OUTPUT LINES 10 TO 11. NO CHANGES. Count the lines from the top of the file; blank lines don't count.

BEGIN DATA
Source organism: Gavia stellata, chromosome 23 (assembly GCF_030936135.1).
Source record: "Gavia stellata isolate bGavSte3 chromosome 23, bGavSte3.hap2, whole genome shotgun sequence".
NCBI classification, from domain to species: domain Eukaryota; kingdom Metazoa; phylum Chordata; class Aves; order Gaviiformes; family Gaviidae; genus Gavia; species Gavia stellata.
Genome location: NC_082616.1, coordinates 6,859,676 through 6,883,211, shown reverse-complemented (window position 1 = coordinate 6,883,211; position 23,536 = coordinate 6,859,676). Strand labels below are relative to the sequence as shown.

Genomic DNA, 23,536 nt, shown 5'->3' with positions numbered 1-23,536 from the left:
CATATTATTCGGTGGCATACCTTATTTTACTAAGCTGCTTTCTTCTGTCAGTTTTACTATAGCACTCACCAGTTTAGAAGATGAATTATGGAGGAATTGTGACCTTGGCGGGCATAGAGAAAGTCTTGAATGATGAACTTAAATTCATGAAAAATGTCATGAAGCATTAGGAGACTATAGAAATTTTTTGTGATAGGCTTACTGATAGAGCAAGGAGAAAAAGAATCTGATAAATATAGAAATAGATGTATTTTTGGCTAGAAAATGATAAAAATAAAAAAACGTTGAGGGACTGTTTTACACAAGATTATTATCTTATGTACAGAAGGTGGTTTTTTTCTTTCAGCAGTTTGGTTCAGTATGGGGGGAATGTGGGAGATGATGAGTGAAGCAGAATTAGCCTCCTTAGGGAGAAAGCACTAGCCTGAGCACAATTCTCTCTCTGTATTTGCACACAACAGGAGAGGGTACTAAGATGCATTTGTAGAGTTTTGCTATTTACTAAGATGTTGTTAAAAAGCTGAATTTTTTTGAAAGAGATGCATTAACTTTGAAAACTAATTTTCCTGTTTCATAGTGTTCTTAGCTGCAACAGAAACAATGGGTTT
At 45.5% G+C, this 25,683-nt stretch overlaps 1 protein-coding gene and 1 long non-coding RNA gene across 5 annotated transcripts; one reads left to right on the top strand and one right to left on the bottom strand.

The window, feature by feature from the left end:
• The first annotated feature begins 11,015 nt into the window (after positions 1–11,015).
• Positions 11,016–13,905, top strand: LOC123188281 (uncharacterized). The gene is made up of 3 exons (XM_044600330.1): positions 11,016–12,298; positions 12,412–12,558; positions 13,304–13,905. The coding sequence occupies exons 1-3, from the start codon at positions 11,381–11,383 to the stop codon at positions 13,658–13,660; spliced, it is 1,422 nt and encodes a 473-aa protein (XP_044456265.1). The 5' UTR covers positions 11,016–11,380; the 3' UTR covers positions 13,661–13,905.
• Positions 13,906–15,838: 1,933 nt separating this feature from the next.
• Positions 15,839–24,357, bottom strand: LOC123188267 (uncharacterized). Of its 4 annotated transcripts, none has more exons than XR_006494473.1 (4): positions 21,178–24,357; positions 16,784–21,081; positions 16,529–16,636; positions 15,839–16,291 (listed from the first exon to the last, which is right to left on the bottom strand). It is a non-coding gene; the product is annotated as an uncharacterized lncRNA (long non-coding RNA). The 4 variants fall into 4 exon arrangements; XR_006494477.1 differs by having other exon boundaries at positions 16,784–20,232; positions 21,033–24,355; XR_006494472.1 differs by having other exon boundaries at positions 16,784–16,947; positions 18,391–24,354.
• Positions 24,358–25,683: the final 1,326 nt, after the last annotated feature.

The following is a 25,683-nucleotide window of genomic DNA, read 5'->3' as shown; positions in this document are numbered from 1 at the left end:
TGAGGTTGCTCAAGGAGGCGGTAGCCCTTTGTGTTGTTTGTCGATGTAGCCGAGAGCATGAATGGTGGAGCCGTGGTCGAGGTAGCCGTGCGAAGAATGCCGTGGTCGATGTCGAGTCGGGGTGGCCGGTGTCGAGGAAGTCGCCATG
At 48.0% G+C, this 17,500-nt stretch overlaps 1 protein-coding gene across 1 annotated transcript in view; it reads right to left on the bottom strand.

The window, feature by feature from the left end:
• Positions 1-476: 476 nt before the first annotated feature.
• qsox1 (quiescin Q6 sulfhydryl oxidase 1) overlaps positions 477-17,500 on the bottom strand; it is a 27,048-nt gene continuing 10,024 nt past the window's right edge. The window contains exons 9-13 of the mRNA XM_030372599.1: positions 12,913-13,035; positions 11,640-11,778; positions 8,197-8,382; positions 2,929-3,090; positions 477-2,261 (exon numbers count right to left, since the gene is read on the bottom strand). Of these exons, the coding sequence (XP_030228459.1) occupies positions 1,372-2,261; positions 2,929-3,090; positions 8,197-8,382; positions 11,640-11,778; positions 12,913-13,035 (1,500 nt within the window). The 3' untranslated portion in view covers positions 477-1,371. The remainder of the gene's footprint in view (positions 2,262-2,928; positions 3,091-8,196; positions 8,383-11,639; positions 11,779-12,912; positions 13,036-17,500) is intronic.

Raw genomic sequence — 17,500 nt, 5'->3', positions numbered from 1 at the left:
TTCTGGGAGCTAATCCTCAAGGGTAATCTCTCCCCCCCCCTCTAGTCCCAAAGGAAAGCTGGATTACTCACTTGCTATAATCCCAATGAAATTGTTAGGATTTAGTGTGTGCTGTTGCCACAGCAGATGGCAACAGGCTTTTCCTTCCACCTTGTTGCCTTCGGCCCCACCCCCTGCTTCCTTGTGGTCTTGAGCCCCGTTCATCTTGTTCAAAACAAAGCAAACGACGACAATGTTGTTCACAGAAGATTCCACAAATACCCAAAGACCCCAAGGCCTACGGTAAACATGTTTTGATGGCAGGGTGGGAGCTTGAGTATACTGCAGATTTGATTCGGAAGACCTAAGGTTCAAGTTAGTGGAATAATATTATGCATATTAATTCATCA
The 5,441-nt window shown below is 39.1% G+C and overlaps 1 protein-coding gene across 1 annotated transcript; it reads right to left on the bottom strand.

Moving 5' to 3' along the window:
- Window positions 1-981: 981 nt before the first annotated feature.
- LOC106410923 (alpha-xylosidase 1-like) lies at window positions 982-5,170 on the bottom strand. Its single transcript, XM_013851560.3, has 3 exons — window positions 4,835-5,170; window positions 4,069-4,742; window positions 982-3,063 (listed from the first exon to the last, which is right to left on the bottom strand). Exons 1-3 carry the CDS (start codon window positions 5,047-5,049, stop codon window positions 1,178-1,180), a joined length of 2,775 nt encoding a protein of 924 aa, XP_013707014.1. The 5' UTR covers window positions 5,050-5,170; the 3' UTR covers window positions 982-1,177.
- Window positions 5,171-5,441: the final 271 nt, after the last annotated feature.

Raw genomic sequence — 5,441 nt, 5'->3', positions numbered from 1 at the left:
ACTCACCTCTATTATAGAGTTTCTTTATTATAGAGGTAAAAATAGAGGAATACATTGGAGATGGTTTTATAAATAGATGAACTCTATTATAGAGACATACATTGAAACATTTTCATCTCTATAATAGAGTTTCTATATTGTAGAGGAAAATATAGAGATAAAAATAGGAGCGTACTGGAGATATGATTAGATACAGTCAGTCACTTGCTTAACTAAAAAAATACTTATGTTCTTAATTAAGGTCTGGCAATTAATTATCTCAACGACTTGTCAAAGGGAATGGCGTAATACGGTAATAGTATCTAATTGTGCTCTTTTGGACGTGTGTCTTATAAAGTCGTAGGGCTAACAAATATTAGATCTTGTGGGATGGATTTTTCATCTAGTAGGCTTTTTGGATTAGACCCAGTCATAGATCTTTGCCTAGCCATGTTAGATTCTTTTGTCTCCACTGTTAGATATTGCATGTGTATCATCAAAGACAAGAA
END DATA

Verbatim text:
• Positions 11,016–13,905, top strand: LOC123188281 (uncharacterized). The gene is made up of 3 exons (XM_044600330.1): positions 11,016–12,298; positions 12,412–12,558; positions 13,304–13,905. The coding sequence occupies exons 1-3, from the start codon at positions 11,381–11,383 to the stop codon at positions 13,658–13,660; spliced, it is 1,422 nt and encodes a 473-aa protein (XP_044456265.1). The 5' UTR covers positions 11,016–11,380; the 3' UTR covers positions 13,661–13,905.
• Positions 13,906–15,838: 1,933 nt separating this feature from the next.